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ChingazMyBoy 12-21-2009 08:29 PM

We're Going To A Show!
 
Hello

Chinga and I are going to our first Dressage Comp on the 21st of Febuary, and we will be competing in Unoffical 12 and Under (as I'm not 13 till March!). We will be doing Walk Trot A (Page 3) and Walk Trot C (Page 5)

http://www.pcaq.asn.au/Rule%20Books/...Jan%202005.pdf

So anyway, I have a few questions. Anyone remeber how many questions I had for my Sporting Comp? So here goes, and there WILL be more questions to come.

1. Preparing - Riding, How do I prepare him/me for the tests?

2. Remembering - How do you guys remember the tests? Any tips/suggestions please!

3. Warm up - Similar to my question from the Sporting Night, What should I do with him for the Warm Up and what are the warm up ring rules?

4. Horse Appearnce - Grooming/Washing/Braiding what routine should I use the day, week, month before?

5. Square Halt - How important is it, and how can I get it first go (Its only unoffical P.C)

6. Braiding - If any what type to go for?

7. Trot - Sitting or Rising is my choice, what to go for?

8. Tall Boots, or regular boots? I've got a pair of brand new show tall boots (Actually they are wrapped up under the Christmas tree). My normal boots are a bit, paddock conditioned

Well thats it for now!

Gidji 12-21-2009 08:54 PM

Maddie, you and Chinga are doing dressage *Hi-5*
Ok, I haven't actually competed dressage, but I do know a lot about it as I groom for my friend who is a dressage rider.
1)Don't ride the test everyday. Heck, don't ride it at all. Just practice the movements. You don't want Chinga to know the test off by heart. You'll get in there, Chinga will know the test and marks will be deducted.
2)Walk trots are pretty easy to remember. I know them that well because I'm always a caller. Try and get a friend to help you remember them. If you're feeling nervous on the day, get a caller. That way if you forget in the middle of the test, they call out the next movement :)
3) Warm up is fairly simple. Nothing too fancy in the warm up ring, because you're only doing a walk trot. Don't start practicing the test in the warm up ring either. Rules are fairly simple, just respect people's space, and if there is a certain area where a lot of horses are cantering, try and keep Chinga away from there.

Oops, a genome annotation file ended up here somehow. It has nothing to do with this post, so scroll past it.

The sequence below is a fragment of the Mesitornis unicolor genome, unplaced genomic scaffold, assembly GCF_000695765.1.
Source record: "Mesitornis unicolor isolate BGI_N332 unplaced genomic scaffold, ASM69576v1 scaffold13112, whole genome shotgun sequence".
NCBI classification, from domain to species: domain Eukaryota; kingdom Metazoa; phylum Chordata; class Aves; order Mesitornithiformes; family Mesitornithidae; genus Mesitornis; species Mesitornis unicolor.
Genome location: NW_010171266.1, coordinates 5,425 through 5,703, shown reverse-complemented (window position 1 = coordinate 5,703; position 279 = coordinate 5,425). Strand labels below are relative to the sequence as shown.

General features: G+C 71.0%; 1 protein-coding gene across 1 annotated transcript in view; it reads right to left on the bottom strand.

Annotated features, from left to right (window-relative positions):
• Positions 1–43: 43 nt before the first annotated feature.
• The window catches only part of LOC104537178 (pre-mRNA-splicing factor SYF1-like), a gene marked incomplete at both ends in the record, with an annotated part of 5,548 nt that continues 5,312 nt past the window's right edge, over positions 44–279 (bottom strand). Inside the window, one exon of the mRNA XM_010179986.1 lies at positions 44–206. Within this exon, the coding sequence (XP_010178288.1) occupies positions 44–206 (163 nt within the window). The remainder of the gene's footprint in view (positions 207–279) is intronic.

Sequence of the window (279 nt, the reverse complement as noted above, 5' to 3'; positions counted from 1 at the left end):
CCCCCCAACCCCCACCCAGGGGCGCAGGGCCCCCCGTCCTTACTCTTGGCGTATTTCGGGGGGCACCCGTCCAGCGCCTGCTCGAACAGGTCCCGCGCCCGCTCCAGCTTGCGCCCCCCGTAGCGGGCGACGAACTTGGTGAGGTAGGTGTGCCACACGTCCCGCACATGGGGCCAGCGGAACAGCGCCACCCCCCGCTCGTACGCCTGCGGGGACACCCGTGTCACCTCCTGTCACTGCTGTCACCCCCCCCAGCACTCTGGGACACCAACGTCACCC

4)Grooming is fairly simple. You want him clean. This means no dirty socks, a clean muzzle and nice flowing tail. The judge can only see you in the arena, so you want him to make a good impression. And you should be clean too. That means no stains on your joddies, a nice clean bridle and saddle too.
5)Square halts are pretty important. But I've seen good riders stuff up a square halt but ace the rest of the test. Renember, you're judged on each individual movement, so you still have a chance to get a good score even if you don't do so well in it.
6)Seriously, buttons braids. They are professional looking and easy to do.
7)If it says you can do whatever, choose whatever you are comfortable doing. You don't want to do a sitting trot if you look horrible.
8)I prefer tall boots in the dressage ring because they look better, but I thought at P.C you weren't allowed to wear tall boots til you were 21?

ChingazMyBoy 12-21-2009 09:05 PM

Thanks Gigi, the tests have evil 20 metre circles! If I'm not allowed to wear my tall boots I'll scream!

Kayty 12-21-2009 10:37 PM

Are you under 18? Generally you are NOT permitted to wear tall boots at a competion until you are 18 in Australia.

Kayty 12-21-2009 10:53 PM